The discovery of endorphins caused almost euphoria: a lot of attempts were made to get their synthetic analogues, substances that would remain powerful analgesics, but would not be burdened by a host of adverse effects. Unfortunately, these searches were unsuccessful: either the analgesic effect was weak compared with the external opioids, or the side effects were too strong - all the analogues were no better than the same morphine. To understand why this happened, you have to figure out how opioid receptors work.
By binding to a ligand (endorphin, opiate, or other similar substance), the μ receptor changes its shape, triggering a cascade of intracellular reactions. At the same time, the receptor itself becomes a substrate for the action of protein kinase enzymes, which modify (phosphorylate) some of its amino acids. Such an altered receptor binds to other proteins - beta-arrestins. It is believed that they are guilty of developing dangerous side effects. It was shown that in mice genetically unable to produce beta-arrestin, the introduction of morphine caused analgesia without respiratory depression, digestion, and other dangerous effects.
Beta-arrestins are present in the cells of all tissues of our body and are always associated with the work of membrane receptors, activating or inhibiting their action. Why this can lead to suppression of breathing and peristalsis and other unpleasant effects is still not known exactly. There are only hypotheses on this score, and all of them do not exclude each other, and in the body, possibly, different options are realized simultaneously.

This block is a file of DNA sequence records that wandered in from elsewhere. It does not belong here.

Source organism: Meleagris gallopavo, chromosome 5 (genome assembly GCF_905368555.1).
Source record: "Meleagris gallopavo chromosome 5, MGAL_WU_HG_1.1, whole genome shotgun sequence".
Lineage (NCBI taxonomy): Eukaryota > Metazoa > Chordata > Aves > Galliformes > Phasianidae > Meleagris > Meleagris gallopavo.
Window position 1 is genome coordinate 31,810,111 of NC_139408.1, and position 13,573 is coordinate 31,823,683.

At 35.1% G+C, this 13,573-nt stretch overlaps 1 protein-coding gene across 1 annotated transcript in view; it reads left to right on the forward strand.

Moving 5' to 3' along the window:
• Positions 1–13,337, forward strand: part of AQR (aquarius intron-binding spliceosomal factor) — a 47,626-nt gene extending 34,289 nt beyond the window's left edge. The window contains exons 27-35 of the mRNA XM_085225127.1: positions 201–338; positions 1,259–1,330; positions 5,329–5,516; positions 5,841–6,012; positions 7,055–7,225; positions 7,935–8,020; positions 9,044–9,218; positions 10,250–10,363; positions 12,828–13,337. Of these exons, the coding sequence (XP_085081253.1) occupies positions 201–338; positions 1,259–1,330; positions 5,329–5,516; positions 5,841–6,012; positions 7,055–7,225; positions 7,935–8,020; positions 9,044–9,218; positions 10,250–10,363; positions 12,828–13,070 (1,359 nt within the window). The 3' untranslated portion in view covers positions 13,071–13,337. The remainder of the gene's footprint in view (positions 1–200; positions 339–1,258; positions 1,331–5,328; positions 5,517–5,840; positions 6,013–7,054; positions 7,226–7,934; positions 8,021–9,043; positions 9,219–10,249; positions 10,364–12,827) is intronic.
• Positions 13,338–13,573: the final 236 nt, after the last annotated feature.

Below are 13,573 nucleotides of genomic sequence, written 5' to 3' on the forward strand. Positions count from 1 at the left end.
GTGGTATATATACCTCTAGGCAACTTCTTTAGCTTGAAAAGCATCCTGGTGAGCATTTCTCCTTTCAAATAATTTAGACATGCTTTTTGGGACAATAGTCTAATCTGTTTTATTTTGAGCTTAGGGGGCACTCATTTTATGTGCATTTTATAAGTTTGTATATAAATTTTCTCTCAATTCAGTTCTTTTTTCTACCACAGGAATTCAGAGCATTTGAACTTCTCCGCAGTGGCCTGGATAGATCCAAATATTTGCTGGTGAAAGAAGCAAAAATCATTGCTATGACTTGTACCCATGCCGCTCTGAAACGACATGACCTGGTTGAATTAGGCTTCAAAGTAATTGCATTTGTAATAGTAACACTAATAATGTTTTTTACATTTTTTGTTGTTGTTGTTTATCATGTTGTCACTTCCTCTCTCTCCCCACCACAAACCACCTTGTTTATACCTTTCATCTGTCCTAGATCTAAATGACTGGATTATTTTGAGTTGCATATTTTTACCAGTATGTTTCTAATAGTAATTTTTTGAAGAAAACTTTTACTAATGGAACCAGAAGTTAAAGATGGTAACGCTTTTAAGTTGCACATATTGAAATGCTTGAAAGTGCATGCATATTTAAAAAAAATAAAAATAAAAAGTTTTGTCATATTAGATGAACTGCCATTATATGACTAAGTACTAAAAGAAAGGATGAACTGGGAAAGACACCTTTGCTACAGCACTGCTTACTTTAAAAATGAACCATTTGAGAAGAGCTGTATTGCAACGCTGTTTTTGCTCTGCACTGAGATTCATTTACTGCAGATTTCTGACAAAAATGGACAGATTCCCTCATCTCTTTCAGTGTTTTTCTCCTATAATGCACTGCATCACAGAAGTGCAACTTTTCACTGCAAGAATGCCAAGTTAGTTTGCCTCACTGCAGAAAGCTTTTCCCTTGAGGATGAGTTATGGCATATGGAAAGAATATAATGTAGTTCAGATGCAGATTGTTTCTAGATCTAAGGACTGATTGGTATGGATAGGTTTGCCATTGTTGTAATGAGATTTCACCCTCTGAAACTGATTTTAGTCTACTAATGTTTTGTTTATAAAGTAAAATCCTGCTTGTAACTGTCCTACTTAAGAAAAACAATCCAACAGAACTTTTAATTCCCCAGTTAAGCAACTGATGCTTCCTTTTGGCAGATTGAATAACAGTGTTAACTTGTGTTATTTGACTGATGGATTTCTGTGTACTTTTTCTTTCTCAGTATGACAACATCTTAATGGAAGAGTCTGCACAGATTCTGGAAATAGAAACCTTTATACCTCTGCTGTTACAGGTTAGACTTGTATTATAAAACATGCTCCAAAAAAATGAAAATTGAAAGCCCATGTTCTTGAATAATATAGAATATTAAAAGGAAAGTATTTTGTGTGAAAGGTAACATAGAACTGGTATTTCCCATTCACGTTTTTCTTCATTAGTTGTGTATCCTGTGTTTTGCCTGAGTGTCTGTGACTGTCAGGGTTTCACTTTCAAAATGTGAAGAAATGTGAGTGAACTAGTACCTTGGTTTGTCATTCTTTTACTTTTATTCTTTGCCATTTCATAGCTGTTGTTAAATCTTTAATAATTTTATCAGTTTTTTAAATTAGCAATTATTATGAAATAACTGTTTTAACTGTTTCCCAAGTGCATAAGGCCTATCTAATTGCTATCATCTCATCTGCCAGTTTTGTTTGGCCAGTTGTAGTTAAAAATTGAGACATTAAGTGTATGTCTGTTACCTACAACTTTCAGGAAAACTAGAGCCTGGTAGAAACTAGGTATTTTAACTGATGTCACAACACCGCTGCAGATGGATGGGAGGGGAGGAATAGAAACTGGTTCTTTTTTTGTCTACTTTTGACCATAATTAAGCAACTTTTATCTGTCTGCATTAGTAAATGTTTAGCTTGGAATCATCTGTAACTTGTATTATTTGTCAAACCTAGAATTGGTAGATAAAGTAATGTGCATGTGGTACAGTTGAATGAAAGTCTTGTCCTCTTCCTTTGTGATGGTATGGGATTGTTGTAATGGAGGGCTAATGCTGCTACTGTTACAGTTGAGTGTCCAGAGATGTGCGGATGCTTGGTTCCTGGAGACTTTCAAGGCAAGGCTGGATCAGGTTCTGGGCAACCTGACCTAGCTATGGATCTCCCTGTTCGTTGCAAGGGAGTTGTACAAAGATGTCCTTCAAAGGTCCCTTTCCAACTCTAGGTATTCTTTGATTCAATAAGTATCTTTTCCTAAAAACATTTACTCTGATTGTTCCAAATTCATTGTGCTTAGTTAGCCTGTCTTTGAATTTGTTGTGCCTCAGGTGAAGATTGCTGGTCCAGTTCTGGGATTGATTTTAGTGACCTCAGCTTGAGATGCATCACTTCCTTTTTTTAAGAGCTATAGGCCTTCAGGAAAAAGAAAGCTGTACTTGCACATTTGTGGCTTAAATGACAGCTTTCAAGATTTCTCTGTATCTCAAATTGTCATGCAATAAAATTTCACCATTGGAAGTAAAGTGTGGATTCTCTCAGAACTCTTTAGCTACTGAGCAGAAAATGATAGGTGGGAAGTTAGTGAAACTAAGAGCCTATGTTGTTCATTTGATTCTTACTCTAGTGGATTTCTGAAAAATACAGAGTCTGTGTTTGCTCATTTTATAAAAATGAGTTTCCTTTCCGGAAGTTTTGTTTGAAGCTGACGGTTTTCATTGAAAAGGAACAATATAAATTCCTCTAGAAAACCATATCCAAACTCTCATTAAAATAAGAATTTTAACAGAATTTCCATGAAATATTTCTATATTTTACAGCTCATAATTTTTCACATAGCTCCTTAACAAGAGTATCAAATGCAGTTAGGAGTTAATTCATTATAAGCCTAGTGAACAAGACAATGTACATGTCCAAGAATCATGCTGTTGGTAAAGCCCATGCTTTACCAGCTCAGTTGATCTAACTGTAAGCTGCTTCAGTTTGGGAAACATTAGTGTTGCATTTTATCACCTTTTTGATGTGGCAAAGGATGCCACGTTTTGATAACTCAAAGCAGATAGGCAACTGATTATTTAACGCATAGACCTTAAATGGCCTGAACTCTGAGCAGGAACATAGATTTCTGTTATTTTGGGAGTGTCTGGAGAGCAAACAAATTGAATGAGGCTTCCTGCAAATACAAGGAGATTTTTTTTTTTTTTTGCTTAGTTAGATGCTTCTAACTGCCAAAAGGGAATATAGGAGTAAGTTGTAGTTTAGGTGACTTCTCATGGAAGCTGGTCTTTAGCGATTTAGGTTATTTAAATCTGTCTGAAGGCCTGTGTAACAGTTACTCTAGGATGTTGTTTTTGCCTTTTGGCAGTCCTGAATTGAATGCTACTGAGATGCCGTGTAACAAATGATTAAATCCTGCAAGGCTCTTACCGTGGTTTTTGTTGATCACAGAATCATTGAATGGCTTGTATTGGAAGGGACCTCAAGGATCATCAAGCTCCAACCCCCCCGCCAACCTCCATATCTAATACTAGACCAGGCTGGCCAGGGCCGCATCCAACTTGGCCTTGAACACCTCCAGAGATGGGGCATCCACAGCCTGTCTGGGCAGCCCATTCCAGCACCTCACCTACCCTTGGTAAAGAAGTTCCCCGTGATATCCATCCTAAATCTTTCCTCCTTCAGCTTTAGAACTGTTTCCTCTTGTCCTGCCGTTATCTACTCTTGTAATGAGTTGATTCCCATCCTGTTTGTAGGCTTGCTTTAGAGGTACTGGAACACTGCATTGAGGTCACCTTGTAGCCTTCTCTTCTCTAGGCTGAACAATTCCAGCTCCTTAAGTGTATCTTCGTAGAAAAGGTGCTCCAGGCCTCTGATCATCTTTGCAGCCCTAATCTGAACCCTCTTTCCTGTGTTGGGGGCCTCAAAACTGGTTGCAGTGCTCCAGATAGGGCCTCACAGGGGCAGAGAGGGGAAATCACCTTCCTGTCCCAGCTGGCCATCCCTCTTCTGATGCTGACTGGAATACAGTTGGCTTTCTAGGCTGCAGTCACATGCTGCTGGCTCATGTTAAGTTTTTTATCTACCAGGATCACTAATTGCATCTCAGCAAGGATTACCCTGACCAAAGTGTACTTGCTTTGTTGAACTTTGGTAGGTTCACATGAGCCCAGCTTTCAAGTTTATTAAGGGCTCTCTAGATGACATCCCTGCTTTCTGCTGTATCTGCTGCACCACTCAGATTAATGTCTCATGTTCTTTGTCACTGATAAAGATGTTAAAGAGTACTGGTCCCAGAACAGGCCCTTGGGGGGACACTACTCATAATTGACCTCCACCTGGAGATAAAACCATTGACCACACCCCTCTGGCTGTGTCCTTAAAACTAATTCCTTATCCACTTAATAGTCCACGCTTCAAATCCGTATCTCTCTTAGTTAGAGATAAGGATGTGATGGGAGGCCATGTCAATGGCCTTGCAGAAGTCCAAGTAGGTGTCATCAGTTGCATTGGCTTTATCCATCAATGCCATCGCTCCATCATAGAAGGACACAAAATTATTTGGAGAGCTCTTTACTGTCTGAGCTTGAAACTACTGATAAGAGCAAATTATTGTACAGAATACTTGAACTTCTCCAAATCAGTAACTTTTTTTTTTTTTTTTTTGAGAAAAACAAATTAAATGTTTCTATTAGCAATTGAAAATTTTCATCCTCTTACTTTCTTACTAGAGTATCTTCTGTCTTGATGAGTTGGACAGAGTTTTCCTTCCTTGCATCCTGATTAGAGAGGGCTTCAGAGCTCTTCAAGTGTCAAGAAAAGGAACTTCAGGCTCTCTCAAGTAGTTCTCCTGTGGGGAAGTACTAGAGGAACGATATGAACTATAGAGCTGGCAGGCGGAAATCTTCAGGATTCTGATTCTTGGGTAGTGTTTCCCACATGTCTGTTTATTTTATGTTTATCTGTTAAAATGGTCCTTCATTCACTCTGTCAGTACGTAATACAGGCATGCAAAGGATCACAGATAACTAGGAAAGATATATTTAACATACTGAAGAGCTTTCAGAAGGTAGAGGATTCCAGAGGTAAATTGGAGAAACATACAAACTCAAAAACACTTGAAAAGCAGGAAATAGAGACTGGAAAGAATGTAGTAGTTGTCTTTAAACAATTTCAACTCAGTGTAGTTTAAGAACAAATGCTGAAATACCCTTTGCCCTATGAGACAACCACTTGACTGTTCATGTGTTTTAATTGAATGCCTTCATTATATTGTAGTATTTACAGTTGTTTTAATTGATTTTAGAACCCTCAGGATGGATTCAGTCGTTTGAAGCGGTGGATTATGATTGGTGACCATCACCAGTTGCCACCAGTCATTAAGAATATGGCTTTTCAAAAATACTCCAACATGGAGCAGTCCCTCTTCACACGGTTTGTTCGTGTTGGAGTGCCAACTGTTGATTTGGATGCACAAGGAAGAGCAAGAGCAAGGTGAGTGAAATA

The most popular hypothesis (and the most recent in appearance) suggests that the receptor, opioid, and beta-arrestin form a common triple complex. This complex launches a cascade of regulatory processes that change the activity of individual genes and proteins. First of all, this affects the work of ion channels that pump potassium out of the cell. The rapid loss of potassium causes hyperpolarization of the cell membrane; in this state, the cell is not capable of generating an action potential and conducting impulses. Inhibition of all the processes in which it is involved occurs. For example, a neuron stops responding to signals from pathways conducting pain impulses, and ultimately blocks the occurrence of a pain effect. So the cell is involved in anesthesia, and at the same time losing sensitivity to other signals, it also creates side effects.
Molecule from the car
The long-awaited breakthrough in the search for a “golden bullet against pain” was brought by computer simulation. American scientists from the team of Nobel laureate Brian Kobilka received more than 3 million virtual molecules structurally suitable for binding to the μ receptor. Selecting the most promising options step by step, the researchers reduced their number to 2500, then to 23, and finally to only seven compounds that showed the highest affinity for the μ receptor. The favorite of this race was the PZM21 molecule. Remember its name - perhaps this is a future celebrity of world scale.